The equipment was re-calibrated, but this was not done correctly and when the experiment was repeated on 28 October, the Eldridge not only became invisible but disappeared in a flash of blue light and appeared in Norfolk, Virginia, over 200 miles away. It sat in full view of those aboard the merchant ship SS Andrew Furuseth for some time before it vanished and then reappeared in Philadelphia where it had originally been. Some versions of the story say that it had also gone approximately 10 minutes back in time.

Stories of the side effects suffered by the crew of the Eldridge include some being physically fused to bulkheads, some developing mental disorders, some re-materializing inside out, and others not re-materializing at all. It has also been claimed that the surviving crew members were "brainwashed" into forgetting that the experiment had ever happened at all.


In 1955, auto parts salesman and amateur astronomer Morris K. Jessup published The Case for the UFO, in which he speculated that anti-gravity and electromagnetism would be more effective means of propulsion for space vehicles than rocket fuel. The next year, Jessup began receiving letters from a man calling himself Carlos Miguel Allende. Allende's real name was Carl Allen and he was probably not the most stable individual.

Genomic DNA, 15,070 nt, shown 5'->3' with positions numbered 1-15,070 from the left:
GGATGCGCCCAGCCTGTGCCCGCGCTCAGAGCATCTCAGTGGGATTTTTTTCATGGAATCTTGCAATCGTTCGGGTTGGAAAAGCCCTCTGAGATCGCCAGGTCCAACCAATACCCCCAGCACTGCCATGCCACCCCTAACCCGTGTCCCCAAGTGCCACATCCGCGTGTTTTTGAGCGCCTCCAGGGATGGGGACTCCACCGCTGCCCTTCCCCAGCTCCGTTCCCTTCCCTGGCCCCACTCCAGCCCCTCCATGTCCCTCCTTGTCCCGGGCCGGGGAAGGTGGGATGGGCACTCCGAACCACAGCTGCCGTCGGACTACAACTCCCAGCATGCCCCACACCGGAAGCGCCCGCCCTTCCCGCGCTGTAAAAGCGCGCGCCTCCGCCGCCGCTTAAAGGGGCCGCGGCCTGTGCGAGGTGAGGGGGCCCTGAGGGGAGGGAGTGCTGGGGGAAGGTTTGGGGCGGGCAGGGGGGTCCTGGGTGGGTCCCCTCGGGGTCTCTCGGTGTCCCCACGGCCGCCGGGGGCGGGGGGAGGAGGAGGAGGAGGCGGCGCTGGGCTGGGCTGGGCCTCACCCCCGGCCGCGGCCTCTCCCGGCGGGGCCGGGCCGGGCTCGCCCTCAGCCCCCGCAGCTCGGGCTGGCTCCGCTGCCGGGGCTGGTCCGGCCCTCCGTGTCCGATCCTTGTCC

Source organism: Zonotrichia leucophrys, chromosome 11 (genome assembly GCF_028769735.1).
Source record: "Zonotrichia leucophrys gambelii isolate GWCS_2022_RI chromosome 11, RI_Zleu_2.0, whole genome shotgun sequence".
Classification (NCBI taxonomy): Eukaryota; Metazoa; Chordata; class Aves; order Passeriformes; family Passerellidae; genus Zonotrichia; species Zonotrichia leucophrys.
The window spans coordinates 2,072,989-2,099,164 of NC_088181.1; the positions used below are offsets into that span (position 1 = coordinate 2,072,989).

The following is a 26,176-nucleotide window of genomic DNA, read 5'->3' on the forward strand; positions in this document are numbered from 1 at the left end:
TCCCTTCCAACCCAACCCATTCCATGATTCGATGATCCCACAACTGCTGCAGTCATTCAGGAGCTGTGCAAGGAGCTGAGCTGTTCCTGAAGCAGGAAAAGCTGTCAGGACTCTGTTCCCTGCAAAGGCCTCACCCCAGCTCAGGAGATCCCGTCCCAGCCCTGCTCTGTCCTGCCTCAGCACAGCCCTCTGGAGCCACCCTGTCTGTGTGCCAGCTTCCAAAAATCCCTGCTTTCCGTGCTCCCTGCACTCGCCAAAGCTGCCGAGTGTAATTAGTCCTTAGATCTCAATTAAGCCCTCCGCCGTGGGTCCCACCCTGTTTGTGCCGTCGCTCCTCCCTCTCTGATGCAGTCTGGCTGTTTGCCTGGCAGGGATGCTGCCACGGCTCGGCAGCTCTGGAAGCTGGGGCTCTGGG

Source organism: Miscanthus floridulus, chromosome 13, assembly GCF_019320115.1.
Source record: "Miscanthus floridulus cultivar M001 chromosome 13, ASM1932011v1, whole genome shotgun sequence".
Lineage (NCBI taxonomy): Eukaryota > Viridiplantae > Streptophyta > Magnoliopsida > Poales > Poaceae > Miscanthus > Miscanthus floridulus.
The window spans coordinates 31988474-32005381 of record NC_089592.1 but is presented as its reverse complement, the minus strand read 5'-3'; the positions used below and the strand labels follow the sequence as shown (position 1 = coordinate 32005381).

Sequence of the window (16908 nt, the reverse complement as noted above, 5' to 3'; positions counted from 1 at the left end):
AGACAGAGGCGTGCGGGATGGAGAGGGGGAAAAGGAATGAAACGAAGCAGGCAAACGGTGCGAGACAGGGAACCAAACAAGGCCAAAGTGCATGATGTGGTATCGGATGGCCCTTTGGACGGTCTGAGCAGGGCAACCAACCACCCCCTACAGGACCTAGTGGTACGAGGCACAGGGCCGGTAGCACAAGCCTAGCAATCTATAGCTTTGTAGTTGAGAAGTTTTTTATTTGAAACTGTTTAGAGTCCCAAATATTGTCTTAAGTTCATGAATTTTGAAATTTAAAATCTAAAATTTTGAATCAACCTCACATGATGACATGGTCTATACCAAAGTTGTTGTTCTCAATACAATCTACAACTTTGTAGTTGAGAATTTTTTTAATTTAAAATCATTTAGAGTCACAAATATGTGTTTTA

Allen told Jessup of the Philadelphia Experiment, claiming that he witnessed the disappearance of the Eldridge while aboard the SS Andrew Furuseth. Allen also claimed, among other things, that he saw some Eldridge crew members disappear during a bar fight. This has turned into one of the more famous stories surrounding the experiment.

Allen sent an annotated copy of Jessup's book to the Office of Naval Research (ONR) in Washington, D.C., in which he had hand-written comments claiming knowledge of UFOs, their means of motion, and the culture of the beings occupying those UFOs, using pseudo-scientific and incoherent terms. The notes were in three different ink colors and written as three different characters, but were all in the same handwriting.